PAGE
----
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Weak Jobs Report Puts Ball in Fed's Court

12:00 AM, Sep 8, 2012 • By IRWIN M. STELZER
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These low interest rates drive investors to seek higher returns on their money by buying riskier assets such as shares and commodities, driving up prices and the profits of traders. But what is good for investors is not necessarily good for consumers. Oil and food are among the commodities that rise in price when the Fed eases, increasing the pressure on consumers’ budgets.

Support for further easing is far from unanimous, even on the monetary policy committee. Those who feel the Fed has done enough argue that the economy is not in sufficiently bad shape to warrant another round of QE3—in effect, printing money—or any extraordinary measures to give the economy a shot in the arm. Consumers have been paying down debt and are stepping up spending. Homebuilders are complaining that they can’t find enough skilled carpenters and plumbers, or workers with the skills required by the latest building technologies to keep up with the demand for new houses. And August auto sales increased by some 20 percent: the average car or truck on the road is now more than eleven years old, and the increased fuel efficiency of new vehicles makes it attractive to replace older ones now that gasoline prices are again on the rise.

Moreover, fear of a recession has receded. The Organisation for Economic Co-Operation and Development predicts that the American economy would grow at an annual rate of 2.3 percent this year. Since the first half rate was 1.7 percent, the OECD is guessing that the economy will chalk up something like a 3 percent growth rate in the second half of the year.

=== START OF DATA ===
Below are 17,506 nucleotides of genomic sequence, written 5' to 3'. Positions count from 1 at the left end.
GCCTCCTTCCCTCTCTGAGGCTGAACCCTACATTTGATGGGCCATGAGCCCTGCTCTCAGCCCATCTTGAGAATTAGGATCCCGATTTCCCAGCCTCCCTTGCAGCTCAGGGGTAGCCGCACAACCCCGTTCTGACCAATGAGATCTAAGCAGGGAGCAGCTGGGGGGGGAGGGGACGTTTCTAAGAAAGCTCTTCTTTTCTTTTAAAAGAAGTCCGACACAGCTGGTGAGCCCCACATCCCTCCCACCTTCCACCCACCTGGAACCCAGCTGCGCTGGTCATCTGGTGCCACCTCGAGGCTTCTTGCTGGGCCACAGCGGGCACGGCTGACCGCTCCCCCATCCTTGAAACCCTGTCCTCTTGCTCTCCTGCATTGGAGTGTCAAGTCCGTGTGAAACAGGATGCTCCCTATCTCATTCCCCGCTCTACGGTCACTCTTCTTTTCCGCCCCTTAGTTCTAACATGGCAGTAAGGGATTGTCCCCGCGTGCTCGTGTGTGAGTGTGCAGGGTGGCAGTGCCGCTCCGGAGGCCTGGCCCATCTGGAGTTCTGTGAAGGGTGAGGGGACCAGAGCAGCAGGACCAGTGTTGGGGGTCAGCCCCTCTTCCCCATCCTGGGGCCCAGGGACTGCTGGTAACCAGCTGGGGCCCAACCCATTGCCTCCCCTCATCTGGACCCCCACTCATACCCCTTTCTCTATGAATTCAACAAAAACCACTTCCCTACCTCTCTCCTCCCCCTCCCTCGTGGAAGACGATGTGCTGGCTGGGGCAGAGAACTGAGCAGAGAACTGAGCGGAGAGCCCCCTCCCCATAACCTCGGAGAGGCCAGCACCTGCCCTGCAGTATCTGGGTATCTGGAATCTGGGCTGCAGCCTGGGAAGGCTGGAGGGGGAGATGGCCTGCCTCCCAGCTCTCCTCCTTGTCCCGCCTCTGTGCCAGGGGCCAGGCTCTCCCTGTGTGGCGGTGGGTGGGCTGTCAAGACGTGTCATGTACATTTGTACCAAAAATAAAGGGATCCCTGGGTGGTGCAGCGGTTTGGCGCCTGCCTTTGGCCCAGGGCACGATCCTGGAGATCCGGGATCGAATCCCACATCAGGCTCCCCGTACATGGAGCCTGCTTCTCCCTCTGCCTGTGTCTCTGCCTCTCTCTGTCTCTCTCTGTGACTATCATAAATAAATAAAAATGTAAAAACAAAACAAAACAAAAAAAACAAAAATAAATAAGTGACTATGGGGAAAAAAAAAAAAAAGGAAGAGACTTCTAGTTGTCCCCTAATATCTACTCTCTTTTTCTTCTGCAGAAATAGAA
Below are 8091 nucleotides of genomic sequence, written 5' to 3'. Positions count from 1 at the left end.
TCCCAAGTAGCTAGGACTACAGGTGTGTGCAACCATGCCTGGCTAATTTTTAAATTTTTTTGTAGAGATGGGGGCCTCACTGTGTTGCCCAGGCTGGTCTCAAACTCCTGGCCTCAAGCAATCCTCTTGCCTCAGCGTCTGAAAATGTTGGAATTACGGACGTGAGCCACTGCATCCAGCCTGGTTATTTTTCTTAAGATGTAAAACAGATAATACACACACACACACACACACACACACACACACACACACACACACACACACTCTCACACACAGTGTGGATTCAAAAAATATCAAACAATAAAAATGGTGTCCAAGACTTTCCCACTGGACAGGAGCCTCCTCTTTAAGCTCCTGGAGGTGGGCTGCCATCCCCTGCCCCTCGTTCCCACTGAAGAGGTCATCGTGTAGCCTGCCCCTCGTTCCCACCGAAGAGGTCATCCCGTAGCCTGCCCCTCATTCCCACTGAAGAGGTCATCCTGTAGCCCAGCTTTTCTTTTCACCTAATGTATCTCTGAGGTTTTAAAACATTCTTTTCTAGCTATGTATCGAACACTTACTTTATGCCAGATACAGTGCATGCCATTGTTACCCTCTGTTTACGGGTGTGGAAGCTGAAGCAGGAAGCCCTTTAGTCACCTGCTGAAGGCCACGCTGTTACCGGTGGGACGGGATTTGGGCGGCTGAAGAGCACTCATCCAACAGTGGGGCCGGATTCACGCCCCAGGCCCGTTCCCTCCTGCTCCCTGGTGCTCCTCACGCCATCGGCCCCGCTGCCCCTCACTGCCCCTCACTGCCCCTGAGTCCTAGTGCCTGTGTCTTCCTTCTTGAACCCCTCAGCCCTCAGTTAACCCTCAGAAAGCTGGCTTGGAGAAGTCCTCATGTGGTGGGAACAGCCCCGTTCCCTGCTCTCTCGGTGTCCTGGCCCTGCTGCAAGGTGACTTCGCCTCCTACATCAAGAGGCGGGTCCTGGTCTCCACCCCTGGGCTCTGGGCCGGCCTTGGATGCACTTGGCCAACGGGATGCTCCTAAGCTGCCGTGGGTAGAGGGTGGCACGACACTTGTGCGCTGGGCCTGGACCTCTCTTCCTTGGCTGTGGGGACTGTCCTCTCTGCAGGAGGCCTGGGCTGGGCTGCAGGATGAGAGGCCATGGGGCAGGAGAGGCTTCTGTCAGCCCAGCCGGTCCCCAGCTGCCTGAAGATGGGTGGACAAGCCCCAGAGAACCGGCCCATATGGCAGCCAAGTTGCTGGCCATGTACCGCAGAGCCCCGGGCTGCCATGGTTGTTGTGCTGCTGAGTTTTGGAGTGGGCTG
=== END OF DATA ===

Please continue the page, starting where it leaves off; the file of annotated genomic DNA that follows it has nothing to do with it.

Perhaps best of all, Bernanke might finally get his wish that the politicians bury their hatchets—not in each other’s backs—and cut a deal to avoid the year-end tax increases and spending cuts that would propel the economy over the fiscal cliff. The Bush tax cuts would be left in place, and spending reductions postponed for six months to give the new congress time to fashion a combination of spending cuts and tax increases that will bring the deficit under control.

Of course, wanting to do something to stimulate the economy and being able to do so are two different things. Interest rates are already in negative territory when inflation is taken into account, Bernanke can’t do much to end the uncertainty that has businesses sitting on their cash piles, and he can’t do anything to reduce “the headwinds” to America’s recovery blowing over from Europe and China. But the odds are that he will use all the tools in his monetary kit to boost growth—and invent some new ones.   

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